To circumvent the problem of creating a strain that is resistant to an antivirulence drug, Brown says, the authors used surrogates. "It's kind of a role-playing exercise," to test their ideas, he says. "They used bacteria that behave as we expect drug-resistant bacteria might behave." "Sensitive" mimics are bacteria that lack the ability to communicate and cooperate. "Resistant" mimics are actually run-of-the-mill bacteria that retain the ability to "talk" amongst themselves.
The researchers pitted resistant mimics against sensitive mimics to test whether resistant strains can proliferate in an infection. The results showed that sensitive mimics cheat to get ahead: they exploit the resources that the resistant bacteria provide through quorum sensing. This delays the growth of all the bacteria, suggesting that resistance to an antivirulence drug that targets quorum sensing would not spread. The authors say this highlights the potential of antivirulence strategies that target cooperative behaviors and shared virulence factors.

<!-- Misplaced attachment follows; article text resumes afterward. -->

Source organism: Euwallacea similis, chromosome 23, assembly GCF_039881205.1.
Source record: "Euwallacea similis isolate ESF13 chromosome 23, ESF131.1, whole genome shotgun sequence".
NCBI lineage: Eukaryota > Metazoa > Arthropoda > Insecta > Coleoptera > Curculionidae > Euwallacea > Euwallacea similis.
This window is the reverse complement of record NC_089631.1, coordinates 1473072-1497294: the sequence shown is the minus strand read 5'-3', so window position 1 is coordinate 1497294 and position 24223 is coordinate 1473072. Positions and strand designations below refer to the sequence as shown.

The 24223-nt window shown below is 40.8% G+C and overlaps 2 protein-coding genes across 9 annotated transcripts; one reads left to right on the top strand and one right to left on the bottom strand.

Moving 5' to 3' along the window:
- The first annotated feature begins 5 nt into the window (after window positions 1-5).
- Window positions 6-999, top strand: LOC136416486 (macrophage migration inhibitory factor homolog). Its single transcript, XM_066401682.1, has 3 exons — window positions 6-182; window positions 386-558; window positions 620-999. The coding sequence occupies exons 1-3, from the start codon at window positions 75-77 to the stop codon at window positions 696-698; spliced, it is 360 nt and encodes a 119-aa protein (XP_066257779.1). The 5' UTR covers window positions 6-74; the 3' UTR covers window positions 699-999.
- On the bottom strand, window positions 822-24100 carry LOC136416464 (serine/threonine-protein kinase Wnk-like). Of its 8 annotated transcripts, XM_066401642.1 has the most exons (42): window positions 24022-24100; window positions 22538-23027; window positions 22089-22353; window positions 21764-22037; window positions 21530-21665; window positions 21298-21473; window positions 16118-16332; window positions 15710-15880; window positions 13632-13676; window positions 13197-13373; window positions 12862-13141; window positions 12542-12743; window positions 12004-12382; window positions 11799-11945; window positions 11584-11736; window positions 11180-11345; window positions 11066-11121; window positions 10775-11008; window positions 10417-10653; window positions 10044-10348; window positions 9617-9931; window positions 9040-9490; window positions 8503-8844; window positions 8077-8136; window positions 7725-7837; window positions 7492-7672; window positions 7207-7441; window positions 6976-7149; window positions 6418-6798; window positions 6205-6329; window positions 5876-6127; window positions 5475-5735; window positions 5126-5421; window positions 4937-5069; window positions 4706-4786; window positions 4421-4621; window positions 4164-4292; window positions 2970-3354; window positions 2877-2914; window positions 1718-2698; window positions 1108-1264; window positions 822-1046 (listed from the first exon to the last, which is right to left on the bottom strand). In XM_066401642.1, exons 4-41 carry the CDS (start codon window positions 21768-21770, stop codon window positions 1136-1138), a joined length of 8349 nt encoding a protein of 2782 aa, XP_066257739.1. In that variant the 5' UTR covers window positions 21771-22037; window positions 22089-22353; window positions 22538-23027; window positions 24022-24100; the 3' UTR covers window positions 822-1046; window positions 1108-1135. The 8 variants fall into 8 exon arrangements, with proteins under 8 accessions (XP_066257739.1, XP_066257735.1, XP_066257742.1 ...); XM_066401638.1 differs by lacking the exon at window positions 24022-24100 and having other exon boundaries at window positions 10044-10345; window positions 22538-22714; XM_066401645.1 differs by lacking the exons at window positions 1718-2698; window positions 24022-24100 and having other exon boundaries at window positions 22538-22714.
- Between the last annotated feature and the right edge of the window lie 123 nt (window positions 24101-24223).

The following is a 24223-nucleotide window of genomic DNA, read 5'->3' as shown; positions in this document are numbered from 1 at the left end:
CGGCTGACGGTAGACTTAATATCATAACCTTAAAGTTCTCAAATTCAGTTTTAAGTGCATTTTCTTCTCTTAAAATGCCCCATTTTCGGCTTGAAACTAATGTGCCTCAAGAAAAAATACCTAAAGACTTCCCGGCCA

Brown is optimistic but circumspect about the findings. "These results could very well stand, but in the the real world resistance could still emerge and we need to be cautious."
"I think these drugs are promising, even if we do anticipate resistance, because they can slow the rate of resistance evolution, much slower than the rate of resistance evolution to traditional antibiotics," says Brown.
|Contact: Jim Sliwa|
American Society for Microbiology